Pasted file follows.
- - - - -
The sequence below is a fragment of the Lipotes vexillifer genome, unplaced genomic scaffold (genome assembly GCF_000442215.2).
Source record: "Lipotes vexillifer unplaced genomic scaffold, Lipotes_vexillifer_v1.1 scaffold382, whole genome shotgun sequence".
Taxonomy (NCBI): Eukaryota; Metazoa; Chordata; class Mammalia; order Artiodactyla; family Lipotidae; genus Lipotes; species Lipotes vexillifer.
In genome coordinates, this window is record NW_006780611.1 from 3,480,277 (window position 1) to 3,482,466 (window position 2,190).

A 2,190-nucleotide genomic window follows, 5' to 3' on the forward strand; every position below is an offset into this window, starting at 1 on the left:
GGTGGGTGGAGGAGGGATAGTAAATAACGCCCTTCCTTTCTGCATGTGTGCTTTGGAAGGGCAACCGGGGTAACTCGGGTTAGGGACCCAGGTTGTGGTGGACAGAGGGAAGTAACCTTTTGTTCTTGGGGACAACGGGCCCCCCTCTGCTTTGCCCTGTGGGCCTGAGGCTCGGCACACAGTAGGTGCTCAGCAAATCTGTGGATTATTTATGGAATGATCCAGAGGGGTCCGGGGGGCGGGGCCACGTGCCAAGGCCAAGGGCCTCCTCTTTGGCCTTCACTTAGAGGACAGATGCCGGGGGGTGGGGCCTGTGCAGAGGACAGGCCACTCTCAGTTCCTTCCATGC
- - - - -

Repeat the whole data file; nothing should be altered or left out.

The sequence below is a fragment of the Lipotes vexillifer genome, unplaced genomic scaffold (genome assembly GCF_000442215.2).
Source record: "Lipotes vexillifer unplaced genomic scaffold, Lipotes_vexillifer_v1.1 scaffold382, whole genome shotgun sequence".
Taxonomy (NCBI): Eukaryota; Metazoa; Chordata; class Mammalia; order Artiodactyla; family Lipotidae; genus Lipotes; species Lipotes vexillifer.
In genome coordinates, this window is record NW_006780611.1 from 3,480,277 (window position 1) to 3,482,466 (window position 2,190).

A 2,190-nucleotide genomic window follows, 5' to 3' on the forward strand; every position below is an offset into this window, starting at 1 on the left:
GGTGGGTGGAGGAGGGATAGTAAATAACGCCCTTCCTTTCTGCATGTGTGCTTTGGAAGGGCAACCGGGGTAACTCGGGTTAGGGACCCAGGTTGTGGTGGACAGAGGGAAGTAACCTTTTGTTCTTGGGGACAACGGGCCCCCCTCTGCTTTGCCCTGTGGGCCTGAGGCTCGGCACACAGTAGGTGCTCAGCAAATCTGTGGATTATTTATGGAATGATCCAGAGGGGTCCGGGGGGCGGGGCCACGTGCCAAGGCCAAGGGCCTCCTCTTTGGCCTTCACTTAGAGGACAGATGCCGGGGGGTGGGGCCTGTGCAGAGGACAGGCCACTCTCAGTTCCTTCCATGC